The Blender Foundation released Sintel on September 30th, 2010.
The film and all its animation data, characters and textures have been released under the Creative Commons Attribution License. This has not stopped Sony from issuing DCMA takedowns.
The Experimental Delta Clipper (DC-X) of the 1990s was canceled before it ever made it into space.
The Rotary Rocket Company’s incredibly innovative Roton was designed to land with helicopter blades instead of a parachute or a landing rocket. After the collapse of the small telecommunications satellite market in 1999 the company went out of business without ever building their unique spinning aerospike main engine; without a clear mission, investors were unwilling to fund the various exotic technologies that the company was successfully pioneering.
In 2013 SpaceX’s series of “grasshopper tests” picked up where the DC-X left off.
But SpaceX’s plan to land their Falcon 9 lifter on a seagoing barge has not yet succeeded.
And bringing us up to date, Blue Origin landed the New Shepard on the 23rd. I love the final replay of the landing sequence!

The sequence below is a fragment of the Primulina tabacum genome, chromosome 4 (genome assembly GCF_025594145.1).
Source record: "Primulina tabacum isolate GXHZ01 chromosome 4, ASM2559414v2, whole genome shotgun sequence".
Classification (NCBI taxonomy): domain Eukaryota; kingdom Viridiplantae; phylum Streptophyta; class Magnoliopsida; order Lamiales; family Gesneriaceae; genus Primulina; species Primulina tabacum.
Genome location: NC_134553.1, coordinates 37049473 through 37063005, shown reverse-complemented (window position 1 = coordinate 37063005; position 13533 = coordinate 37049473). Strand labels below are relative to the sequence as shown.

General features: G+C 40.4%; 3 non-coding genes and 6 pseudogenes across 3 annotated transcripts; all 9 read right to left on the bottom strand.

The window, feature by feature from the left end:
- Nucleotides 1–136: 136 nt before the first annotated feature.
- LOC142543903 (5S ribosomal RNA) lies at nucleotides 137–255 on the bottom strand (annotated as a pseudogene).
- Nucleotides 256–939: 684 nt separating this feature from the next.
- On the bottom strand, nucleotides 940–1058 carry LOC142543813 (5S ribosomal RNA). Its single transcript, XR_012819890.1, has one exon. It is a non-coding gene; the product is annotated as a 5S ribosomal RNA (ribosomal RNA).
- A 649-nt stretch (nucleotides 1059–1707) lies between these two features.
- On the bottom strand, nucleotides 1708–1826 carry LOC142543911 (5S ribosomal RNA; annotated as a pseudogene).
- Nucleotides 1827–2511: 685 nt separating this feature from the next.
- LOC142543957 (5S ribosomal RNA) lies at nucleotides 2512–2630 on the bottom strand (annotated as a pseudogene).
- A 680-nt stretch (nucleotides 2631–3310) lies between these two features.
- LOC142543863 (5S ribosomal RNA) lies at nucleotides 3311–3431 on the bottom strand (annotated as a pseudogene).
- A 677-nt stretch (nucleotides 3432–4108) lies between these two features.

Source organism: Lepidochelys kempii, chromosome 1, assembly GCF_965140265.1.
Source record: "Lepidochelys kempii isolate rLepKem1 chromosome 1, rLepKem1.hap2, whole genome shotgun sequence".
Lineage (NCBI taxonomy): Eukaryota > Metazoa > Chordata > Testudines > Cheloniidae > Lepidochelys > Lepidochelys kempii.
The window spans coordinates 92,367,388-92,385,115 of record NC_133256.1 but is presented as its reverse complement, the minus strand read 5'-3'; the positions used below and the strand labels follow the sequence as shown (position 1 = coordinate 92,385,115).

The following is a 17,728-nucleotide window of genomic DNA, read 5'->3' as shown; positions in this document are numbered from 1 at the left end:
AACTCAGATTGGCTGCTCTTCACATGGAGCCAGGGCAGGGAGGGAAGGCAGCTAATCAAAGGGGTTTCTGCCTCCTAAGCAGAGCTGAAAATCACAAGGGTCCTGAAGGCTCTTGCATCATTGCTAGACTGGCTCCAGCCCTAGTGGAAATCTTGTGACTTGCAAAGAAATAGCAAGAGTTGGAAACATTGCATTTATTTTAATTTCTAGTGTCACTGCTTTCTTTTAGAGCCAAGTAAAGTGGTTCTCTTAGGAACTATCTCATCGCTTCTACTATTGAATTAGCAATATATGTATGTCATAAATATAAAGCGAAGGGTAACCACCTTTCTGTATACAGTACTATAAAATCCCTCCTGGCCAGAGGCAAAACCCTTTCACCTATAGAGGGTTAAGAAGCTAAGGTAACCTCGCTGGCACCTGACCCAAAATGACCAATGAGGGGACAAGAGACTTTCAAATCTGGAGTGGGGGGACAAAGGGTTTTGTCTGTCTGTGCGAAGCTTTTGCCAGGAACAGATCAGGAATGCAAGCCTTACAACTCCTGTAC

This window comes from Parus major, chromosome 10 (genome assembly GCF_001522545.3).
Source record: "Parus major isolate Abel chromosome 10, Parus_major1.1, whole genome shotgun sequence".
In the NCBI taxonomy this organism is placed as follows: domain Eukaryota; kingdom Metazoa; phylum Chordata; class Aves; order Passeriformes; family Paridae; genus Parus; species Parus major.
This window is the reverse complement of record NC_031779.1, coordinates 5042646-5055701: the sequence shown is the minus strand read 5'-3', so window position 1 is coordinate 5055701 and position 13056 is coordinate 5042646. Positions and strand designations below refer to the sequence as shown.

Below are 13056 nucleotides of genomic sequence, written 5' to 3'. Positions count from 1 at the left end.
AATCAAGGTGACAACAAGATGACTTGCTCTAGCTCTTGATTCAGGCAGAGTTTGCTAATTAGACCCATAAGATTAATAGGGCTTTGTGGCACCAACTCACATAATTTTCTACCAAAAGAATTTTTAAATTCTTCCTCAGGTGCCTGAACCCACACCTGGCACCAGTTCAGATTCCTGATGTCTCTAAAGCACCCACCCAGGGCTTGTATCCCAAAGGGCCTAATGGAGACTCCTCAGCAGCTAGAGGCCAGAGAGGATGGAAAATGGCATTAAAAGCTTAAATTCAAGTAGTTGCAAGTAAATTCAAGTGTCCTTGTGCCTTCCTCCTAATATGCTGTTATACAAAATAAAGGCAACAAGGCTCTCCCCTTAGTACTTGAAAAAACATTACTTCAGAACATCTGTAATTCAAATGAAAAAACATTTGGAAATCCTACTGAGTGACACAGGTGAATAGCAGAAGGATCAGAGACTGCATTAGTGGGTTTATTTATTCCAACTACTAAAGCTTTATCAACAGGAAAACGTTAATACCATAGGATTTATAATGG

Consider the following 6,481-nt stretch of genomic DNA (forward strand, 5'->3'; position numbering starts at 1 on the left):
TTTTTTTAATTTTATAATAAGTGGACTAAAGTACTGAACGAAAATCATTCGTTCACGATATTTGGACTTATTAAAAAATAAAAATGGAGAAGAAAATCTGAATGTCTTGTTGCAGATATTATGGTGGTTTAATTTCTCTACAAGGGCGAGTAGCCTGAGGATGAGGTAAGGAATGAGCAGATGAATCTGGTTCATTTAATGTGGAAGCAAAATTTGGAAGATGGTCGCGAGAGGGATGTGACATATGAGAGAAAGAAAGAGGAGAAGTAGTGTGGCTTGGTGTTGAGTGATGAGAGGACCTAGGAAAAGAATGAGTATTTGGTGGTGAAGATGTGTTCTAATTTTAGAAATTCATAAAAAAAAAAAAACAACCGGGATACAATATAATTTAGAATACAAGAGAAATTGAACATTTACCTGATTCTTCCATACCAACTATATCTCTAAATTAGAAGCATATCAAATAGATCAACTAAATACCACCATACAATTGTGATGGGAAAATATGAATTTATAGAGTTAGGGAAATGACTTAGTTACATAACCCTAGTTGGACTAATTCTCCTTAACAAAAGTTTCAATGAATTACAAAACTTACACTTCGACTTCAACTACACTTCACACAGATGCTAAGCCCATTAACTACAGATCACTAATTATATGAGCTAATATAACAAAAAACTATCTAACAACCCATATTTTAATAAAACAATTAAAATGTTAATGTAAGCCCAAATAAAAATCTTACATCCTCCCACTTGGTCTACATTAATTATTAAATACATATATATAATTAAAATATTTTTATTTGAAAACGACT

Humans as explicit elements of a machine; note the electrical connections to the participants forearms.
Ha! Take that, Mythbusters.
See http://mms.gsfc.nasa.gov/ for mission updates!
“Images from slides taken during the construction of the miniatures for the film ‘Bladerunner'” thanks to Jason Weisburger over at the Boing.
The original 2000 Miramax/Disney [DVD] release […] included a nice English subtitle track based on the original Japanese dialogue (done by Stephen Albert and Haruyo Moriyoshi). Unfortunately, that track is not on board this set. All the praise and accolades I can heap upon this new Blu-ray’s video and audio elements are completely undone simply because these English subtitles are a disaster.
Robert Heinlein’s classic short story -All You Zombies- is being adapted into a movie titled Predestination, starring Ethan Hawke.
Reading the smart, tightly plotted, but sadly dated* Heinlein story before going to see the movie will unavoidably damage your enjoyment of the film. And don’t let anyone tell you what it’s about, either.
The only information that can’t ruin it for you is this: It’s about time travel. “Zombies” is a metaphor. There are no undead corpses in the story, and should be none in the film. Unless Peter Jackson is somehow involved, I suppose, in which case there will probably be attractive female zombies with hang gliders and large rubber feet.
* It was written in 1958, and Heinlein’s attitudes towards women were formed considerably earlier.
You wouldn’t think behavioral economists would have much to say about the movies. But I guess everybody’s a critic.